more money, so they used the lingo that most people understood
            (although they first had to include lists with "foreign words".)
            at the same time, as in the case of other standard languages, they
            are the languages of power. for some time, low german was a literary
            language (like Occitan! - of c Occitan was much more important), but
            with the loss of power, a new language, namely standard (high)
            german, came.

            >
            > Something similar to Serbo-Croatian speaking areas, which has seen
            at least=
            > 3 waves of propagation of "literary standards" while still
            maintained ethni=
            > c/political boundaries.

            tell me about it! three waves?
            well, in any case i think there's a huge difference between the
            German speaking countries and "former Yugoslavia" (I'm not sure
            whether that's the correct nomenclature...) well, in any case, Serbs
            and Croats originally shared the same language, or rather, lots of
            dialects that had nothing to do with whether you're serb or croat -
            of c there were regions inhabited mostly by serbs or by croats, but
            that's just like in the german speaking world which has regions
            mostly inhabited by catholics or by protestants. however, in the
            german speaking world, notions of nationhood existed and still exist
            independently from religion - in fact, both germany and switzerland
            have about 50% protestants and 50% catholics, i think.
            in the Balkans, however, religion was deemed much more important, and
            people still tend to perceive it as much more important, although
            notions of nationhood based on language are also very popular
            (Albanian nationhood).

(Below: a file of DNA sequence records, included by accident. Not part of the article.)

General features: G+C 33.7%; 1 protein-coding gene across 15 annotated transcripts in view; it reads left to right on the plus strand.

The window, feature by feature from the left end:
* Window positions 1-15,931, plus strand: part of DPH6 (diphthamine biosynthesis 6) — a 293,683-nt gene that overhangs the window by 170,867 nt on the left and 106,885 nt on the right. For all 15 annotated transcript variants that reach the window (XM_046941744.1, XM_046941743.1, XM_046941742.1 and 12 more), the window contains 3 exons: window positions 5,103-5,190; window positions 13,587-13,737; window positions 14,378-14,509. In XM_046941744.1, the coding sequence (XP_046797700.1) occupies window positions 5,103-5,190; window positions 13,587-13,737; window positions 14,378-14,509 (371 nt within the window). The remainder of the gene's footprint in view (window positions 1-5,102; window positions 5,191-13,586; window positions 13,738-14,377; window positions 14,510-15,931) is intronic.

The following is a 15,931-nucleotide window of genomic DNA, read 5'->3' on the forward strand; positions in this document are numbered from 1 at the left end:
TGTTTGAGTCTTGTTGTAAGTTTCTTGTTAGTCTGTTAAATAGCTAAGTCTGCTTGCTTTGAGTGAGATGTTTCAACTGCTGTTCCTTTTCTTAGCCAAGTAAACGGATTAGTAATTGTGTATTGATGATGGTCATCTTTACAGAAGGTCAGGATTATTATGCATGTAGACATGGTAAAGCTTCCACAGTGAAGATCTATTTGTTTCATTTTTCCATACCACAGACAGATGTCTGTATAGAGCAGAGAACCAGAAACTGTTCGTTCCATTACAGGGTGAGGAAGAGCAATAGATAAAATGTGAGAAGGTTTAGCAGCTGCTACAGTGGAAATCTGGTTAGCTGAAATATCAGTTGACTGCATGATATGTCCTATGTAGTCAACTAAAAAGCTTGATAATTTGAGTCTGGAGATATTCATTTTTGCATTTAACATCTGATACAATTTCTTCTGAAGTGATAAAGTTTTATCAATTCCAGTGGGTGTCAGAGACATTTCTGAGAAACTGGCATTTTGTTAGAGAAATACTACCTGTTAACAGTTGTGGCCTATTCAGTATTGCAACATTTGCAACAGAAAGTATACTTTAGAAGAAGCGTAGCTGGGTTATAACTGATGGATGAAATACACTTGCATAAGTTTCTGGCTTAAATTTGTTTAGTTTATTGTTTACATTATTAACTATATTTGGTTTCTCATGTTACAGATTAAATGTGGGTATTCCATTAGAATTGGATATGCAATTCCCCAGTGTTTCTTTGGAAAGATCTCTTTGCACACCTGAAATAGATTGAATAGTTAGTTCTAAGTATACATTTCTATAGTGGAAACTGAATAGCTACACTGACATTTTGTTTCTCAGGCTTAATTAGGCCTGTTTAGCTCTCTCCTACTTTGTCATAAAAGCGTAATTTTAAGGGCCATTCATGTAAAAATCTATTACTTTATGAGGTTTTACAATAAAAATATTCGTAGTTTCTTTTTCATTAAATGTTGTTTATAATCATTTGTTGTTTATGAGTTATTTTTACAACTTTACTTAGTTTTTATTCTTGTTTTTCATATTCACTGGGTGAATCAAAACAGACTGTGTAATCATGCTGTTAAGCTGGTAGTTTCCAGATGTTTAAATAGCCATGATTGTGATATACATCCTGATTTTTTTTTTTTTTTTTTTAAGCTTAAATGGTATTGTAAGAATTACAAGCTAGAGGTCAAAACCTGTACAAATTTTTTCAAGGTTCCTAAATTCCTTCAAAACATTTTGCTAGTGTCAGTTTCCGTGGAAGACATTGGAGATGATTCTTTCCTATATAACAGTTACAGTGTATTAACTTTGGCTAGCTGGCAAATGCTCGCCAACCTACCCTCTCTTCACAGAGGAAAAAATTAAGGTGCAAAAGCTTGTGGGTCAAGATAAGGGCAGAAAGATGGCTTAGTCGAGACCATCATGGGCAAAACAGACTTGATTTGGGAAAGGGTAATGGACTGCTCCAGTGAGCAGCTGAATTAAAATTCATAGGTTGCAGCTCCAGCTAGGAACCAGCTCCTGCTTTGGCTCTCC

well, in any case, Serbs are Orthodox Christians, Croats are Roman
            Catholics (and Bosniaks are Muslimin). this notion of nationhood was
            also very important when modern Greece and modern Turkey came into
            existence: Muslim speakers of greek were all of a sudden perceived as
            TURKS, whereas Christian speakers of Turkish were all of a sudden
            perceived as GREEKS. so you had to leave what was to become modern
            Turkey on the basis of religion, and you had to leave what was to
            become Greece because of your religion.

            To sum it up, whereas in western countries nationhood is most often
            based on a shared (imposed) language, in the eastern countries
            religion is more important. (in the case of Switzerland or Austria it
            is not really the language, because based on language Switzerland
            could be a part of Germany, Italy, and France; Austria could be a
            part of germany... in the end, the idea that a nation is based on a
            shared language is a (dangerous) idea, because there's no nation that
            contains only speakers of ONE language,
            cf. Italy - Italian, but also many other idioms from Sicilian to
            Logudorese, from Lombardic tongues to German, Albanian and Greek!
            France - here most languages died out due to centralist policy:
            Basque, Catalan and Alsacian are still spoken; Occitan basically died
            out.
            the UK - English, Scots, Welsh and so on.
            Germany - German, Schwäbisch, Bavarian, Sorbian (i hope that's the
            correct name, slavonic language), Low German etc.
            Spain - Castilian, Galego, Catalan, Basque and so on.